It is possible to get a car loan after a short sale, but many aspects of the loan will be dictated by whether you have a deficiency balance that you are liable for or not. A deficiency balance, as you may know, is the difference between what your home/property sells for and what you still owe the bank or lender. These are sometimes forgiven by the lender, and sometimes they aren’t.
Do You Still Owe Your Mortgage Lender?
Lenders are already going to look at the short sale on your credit report as a negative, but if you still owe a deficiency, you may face wage garnishment, which is even worse. Garnished wages severly impact your ability to repay the new loan, effectively narrowing your debt-to-income ration and making you a higher credit risk. Lenders will want to see that you have been on-time with all of your payments since the short sale.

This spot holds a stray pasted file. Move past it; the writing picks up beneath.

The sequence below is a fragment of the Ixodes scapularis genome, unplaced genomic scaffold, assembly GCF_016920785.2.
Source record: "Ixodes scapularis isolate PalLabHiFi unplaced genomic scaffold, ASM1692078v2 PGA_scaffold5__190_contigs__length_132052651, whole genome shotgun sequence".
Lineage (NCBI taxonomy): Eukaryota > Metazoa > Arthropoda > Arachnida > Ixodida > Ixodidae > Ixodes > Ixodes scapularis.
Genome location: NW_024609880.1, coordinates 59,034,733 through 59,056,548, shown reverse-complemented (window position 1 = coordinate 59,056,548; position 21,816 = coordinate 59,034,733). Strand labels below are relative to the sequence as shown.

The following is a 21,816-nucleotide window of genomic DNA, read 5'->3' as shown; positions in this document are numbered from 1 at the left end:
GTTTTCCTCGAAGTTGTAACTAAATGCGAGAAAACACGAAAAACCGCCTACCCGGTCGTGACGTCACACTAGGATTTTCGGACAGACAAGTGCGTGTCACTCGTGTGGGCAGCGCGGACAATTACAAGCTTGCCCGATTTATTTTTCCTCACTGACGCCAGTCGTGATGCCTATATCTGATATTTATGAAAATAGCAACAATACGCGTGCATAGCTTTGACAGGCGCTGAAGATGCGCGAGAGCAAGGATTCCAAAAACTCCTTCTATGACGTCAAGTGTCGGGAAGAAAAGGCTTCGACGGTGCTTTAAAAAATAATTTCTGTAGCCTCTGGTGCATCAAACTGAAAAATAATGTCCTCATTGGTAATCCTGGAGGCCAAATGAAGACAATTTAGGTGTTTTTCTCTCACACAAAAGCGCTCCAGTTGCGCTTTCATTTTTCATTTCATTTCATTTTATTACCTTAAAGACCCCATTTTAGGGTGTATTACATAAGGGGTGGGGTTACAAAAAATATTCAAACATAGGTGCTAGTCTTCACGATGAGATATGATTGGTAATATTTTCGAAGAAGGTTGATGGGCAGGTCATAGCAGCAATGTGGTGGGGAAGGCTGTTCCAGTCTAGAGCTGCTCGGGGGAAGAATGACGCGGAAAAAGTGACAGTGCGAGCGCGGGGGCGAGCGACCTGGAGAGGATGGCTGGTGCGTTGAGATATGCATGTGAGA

Down Payment and Annual Percentage Rate
You are going to need a higher down payment than you may be used to. Some lenders may require as much as 30 percent down after a short sale. Another issue is going to be the interest rate that you have to pay. The short sale will probably add 2-5 percentage points to your new loan, perhaps more. APR rates in excess of 15-18% are not unheard of for consumers with a recent short sale on their credit report. Given this high rate of interest, it is important to keep your monthly payment as low as possible. Ten percent of your monthly income should be your maximum, and 5-8% is a healthier number.
Applying for Car Loans with a Short Sale on Your Credit
Traditional banks will most likely deny your loan, but credit unions and online lenders are more forgiving. There are plenty of specialty lenders who are going to be willing to help you so long as you had a good credit history prior to the short sale and a habit of on-time payments afterward. If you would like to see if we can place your application with one of these lenders in our network, simply apply online. The process is straightforward, relatively fast, and there is no obligation or fee for applying. You will need a monthly income of $1500, and a debt-to-income ratio of less than 50% is preferred.